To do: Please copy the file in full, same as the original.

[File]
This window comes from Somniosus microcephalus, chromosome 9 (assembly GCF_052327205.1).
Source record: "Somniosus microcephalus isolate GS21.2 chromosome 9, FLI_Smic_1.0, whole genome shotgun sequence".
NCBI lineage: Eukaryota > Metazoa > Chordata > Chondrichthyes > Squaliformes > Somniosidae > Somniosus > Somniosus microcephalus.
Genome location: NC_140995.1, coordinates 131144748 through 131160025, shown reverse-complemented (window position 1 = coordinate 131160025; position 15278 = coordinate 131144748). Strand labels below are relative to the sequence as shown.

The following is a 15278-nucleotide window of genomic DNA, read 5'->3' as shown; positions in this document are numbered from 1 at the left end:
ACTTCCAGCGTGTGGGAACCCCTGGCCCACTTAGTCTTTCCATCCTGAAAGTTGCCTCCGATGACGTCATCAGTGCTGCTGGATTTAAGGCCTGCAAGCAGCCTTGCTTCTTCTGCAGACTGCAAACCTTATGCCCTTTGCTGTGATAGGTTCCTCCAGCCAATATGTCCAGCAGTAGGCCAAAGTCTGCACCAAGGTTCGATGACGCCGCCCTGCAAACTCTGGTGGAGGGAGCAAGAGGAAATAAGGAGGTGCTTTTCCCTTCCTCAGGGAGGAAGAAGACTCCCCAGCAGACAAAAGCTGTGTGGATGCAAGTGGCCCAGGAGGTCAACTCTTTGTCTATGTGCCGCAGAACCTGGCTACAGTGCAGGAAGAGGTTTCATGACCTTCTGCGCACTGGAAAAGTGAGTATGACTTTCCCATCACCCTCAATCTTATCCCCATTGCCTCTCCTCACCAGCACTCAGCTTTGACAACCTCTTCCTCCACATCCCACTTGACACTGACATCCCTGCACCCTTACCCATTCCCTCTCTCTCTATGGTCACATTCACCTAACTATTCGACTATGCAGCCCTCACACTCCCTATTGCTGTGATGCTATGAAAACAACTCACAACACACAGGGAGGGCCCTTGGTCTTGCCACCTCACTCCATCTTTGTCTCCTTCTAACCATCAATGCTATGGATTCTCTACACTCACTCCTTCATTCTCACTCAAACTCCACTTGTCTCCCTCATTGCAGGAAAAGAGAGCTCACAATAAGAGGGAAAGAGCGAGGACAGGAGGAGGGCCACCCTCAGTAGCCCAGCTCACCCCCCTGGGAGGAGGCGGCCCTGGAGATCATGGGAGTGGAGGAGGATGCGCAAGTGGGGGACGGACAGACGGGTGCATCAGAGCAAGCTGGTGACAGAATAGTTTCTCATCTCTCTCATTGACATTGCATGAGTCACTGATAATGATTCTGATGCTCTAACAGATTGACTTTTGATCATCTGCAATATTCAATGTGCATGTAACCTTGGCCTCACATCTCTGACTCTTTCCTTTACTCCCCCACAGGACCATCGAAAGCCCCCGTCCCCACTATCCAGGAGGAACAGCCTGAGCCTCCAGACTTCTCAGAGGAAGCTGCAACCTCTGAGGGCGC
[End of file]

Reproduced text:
This window comes from Somniosus microcephalus, chromosome 9 (assembly GCF_052327205.1).
Source record: "Somniosus microcephalus isolate GS21.2 chromosome 9, FLI_Smic_1.0, whole genome shotgun sequence".
NCBI lineage: Eukaryota > Metazoa > Chordata > Chondrichthyes > Squaliformes > Somniosidae > Somniosus > Somniosus microcephalus.
Genome location: NC_140995.1, coordinates 131144748 through 131160025, shown reverse-complemented (window position 1 = coordinate 131160025; position 15278 = coordinate 131144748). Strand labels below are relative to the sequence as shown.

The following is a 15278-nucleotide window of genomic DNA, read 5'->3' as shown; positions in this document are numbered from 1 at the left end:
ACTTCCAGCGTGTGGGAACCCCTGGCCCACTTAGTCTTTCCATCCTGAAAGTTGCCTCCGATGACGTCATCAGTGCTGCTGGATTTAAGGCCTGCAAGCAGCCTTGCTTCTTCTGCAGACTGCAAACCTTATGCCCTTTGCTGTGATAGGTTCCTCCAGCCAATATGTCCAGCAGTAGGCCAAAGTCTGCACCAAGGTTCGATGACGCCGCCCTGCAAACTCTGGTGGAGGGAGCAAGAGGAAATAAGGAGGTGCTTTTCCCTTCCTCAGGGAGGAAGAAGACTCCCCAGCAGACAAAAGCTGTGTGGATGCAAGTGGCCCAGGAGGTCAACTCTTTGTCTATGTGCCGCAGAACCTGGCTACAGTGCAGGAAGAGGTTTCATGACCTTCTGCGCACTGGAAAAGTGAGTATGACTTTCCCATCACCCTCAATCTTATCCCCATTGCCTCTCCTCACCAGCACTCAGCTTTGACAACCTCTTCCTCCACATCCCACTTGACACTGACATCCCTGCACCCTTACCCATTCCCTCTCTCTCTATGGTCACATTCACCTAACTATTCGACTATGCAGCCCTCACACTCCCTATTGCTGTGATGCTATGAAAACAACTCACAACACACAGGGAGGGCCCTTGGTCTTGCCACCTCACTCCATCTTTGTCTCCTTCTAACCATCAATGCTATGGATTCTCTACACTCACTCCTTCATTCTCACTCAAACTCCACTTGTCTCCCTCATTGCAGGAAAAGAGAGCTCACAATAAGAGGGAAAGAGCGAGGACAGGAGGAGGGCCACCCTCAGTAGCCCAGCTCACCCCCCTGGGAGGAGGCGGCCCTGGAGATCATGGGAGTGGAGGAGGATGCGCAAGTGGGGGACGGACAGACGGGTGCATCAGAGCAAGCTGGTGACAGAATAGTTTCTCATCTCTCTCATTGACATTGCATGAGTCACTGATAATGATTCTGATGCTCTAACAGATTGACTTTTGATCATCTGCAATATTCAATGTGCATGTAACCTTGGCCTCACATCTCTGACTCTTTCCTTTACTCCCCCACAGGACCATCGAAAGCCCCCGTCCCCACTATCCAGGAGGAACAGCCTGAGCCTCCAGACTTCTCAGAGGAAGCTGCAACCTCTGAGGGCGC